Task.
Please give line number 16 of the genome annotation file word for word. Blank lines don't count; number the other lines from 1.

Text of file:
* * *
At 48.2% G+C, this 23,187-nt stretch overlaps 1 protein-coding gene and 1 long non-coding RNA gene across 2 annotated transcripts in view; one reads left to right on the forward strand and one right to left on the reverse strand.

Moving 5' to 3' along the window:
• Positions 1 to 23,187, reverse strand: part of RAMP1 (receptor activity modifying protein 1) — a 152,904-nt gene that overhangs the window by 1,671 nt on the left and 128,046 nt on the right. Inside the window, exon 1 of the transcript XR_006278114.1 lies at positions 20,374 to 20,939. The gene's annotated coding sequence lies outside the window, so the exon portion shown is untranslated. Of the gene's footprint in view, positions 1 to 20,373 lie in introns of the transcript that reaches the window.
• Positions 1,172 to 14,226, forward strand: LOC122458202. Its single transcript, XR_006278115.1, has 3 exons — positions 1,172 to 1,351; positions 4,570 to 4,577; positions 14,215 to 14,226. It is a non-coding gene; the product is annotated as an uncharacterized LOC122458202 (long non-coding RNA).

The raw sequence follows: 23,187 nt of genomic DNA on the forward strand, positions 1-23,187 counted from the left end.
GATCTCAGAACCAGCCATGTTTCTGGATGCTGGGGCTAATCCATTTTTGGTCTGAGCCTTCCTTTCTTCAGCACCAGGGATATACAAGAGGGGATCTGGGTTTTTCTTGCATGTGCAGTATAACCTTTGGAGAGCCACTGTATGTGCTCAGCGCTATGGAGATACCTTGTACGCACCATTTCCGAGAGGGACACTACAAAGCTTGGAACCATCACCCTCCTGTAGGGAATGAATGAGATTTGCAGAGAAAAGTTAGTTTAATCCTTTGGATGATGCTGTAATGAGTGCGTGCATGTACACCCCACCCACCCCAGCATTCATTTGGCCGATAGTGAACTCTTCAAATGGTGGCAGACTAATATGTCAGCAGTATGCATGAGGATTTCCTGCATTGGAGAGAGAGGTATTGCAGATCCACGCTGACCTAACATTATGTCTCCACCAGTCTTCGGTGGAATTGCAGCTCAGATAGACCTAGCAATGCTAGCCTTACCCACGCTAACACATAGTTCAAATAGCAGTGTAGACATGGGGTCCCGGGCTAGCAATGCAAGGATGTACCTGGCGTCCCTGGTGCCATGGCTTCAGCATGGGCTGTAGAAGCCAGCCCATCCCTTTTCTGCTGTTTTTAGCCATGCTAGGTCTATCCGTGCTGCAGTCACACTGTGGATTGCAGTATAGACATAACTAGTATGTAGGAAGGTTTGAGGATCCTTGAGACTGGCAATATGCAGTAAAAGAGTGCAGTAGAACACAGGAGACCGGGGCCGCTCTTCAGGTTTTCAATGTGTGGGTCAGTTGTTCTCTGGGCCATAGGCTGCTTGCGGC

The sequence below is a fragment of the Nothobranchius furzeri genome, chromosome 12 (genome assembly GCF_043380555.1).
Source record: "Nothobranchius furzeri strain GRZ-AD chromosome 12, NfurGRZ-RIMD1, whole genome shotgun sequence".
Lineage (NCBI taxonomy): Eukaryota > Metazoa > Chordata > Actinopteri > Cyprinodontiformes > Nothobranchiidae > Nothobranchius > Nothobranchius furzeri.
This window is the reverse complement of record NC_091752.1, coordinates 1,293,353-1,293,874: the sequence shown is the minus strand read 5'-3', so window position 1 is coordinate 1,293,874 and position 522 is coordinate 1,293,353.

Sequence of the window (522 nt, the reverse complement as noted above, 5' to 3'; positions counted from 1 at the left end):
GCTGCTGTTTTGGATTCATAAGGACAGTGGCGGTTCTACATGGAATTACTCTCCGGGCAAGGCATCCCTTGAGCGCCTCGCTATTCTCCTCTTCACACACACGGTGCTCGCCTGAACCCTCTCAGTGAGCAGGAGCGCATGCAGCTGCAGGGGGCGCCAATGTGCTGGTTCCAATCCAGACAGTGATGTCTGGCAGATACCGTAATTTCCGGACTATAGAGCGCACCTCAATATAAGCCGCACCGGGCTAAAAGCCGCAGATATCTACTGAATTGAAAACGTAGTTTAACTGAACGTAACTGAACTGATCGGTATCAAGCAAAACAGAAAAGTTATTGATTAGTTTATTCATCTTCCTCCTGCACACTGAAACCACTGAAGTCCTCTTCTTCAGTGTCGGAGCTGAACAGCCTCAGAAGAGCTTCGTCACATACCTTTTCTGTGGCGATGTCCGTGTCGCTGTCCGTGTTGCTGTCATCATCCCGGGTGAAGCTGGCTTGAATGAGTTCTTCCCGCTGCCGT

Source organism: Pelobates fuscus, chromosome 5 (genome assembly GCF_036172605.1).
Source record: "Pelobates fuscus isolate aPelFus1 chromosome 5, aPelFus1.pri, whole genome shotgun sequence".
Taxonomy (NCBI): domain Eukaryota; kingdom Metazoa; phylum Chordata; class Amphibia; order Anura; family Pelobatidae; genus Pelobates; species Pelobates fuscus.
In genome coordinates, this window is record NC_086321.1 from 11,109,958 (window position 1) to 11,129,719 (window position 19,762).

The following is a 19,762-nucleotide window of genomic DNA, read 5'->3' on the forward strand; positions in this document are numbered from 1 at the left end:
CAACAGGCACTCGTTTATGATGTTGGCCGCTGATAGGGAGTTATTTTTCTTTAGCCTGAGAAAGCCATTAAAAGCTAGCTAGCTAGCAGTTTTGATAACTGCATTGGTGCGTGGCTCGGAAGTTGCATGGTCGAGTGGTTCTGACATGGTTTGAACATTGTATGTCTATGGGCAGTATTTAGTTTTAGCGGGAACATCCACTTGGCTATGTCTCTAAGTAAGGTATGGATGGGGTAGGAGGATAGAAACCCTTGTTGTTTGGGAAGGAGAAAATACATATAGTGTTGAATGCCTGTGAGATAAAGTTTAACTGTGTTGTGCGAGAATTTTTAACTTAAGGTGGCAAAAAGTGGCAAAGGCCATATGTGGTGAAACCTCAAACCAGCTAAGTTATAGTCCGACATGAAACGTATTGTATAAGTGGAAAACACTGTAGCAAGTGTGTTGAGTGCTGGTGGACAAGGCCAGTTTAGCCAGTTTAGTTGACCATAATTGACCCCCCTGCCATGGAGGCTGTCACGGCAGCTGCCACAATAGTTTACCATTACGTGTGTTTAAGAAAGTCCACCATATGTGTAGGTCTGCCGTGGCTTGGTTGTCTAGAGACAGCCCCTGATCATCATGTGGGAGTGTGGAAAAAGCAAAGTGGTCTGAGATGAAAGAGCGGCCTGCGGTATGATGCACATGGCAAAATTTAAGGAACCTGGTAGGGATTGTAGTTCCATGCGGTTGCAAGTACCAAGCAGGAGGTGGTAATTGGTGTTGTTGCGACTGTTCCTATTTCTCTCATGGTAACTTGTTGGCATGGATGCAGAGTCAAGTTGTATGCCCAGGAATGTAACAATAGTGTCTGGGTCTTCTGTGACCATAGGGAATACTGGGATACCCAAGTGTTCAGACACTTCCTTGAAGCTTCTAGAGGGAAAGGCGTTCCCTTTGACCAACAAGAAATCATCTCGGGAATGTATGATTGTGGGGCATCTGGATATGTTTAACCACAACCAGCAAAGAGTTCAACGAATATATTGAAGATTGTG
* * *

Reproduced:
In genome coordinates, this window is record NC_086321.1 from 11,109,958 (window position 1) to 11,129,719 (window position 19,762).